Sleep is probably the most underrated of habits that impact health and wellbeing. A lack of sleep the night before is enough to leave us tired, grumpy and fed up for the rest of the day. Getting the right amount of rest is crucial to tackling everything the world has to throw at us and that includes how we interact & communicate with other people especially with our spouses. But why? Let’s examine in closer detail exactly what it is about sleep that has such an impact on us.

Why is sleep important in a relationship?


The short answer to this question is that it affects our “Emotions”. The body needs time to recover at the end of every day. Not getting enough sleep has the potential to hinder our social abilities. It becomes harder to recognize communication cues when tired, and affects how we react to the behavior of others.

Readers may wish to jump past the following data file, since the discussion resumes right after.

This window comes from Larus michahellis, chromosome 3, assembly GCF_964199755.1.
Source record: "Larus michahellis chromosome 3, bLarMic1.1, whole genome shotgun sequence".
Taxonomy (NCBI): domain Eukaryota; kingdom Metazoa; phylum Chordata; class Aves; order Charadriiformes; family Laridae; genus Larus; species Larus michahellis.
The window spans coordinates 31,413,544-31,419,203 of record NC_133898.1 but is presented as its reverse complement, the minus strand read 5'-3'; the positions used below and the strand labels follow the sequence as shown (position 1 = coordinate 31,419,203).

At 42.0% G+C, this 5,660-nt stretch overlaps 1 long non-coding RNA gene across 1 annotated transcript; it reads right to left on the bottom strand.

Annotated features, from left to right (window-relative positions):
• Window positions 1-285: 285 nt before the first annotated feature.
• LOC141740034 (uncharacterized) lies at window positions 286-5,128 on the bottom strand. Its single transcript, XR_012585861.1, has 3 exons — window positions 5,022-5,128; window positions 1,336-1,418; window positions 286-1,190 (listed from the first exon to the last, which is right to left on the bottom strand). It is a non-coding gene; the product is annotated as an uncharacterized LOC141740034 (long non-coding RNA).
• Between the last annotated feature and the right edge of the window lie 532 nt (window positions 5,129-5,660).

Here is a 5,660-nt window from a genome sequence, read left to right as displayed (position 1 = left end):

What happens to the body with lack of sleep?

What will actually happen if we don’t get enough sleep? Some of the potential dangers associated with getting less sleep include:

  • Weight gain – Sleep plays an important role in burning calories. As such, not getting enough can cause someone to pack on the pounds. It’s also been claimed that sleep-deprived people have lower levels of leptin. This chemical is what controls our ability to feel full. As such, you’re prone to eating more as a direct result of a lack of sleep.

    As well as these more specific side effects, you’ll also experience exhaustion throughout the day. Constantly feeling like you need to sleep is no way to get through the day productively. In some extreme circumstances, it may even result in death. Such was the case with SAP CEO Ranjan Das.

  • Lowered concentration levels – Your ability to focus will be drastically impacted if you’ve missed too much sleep.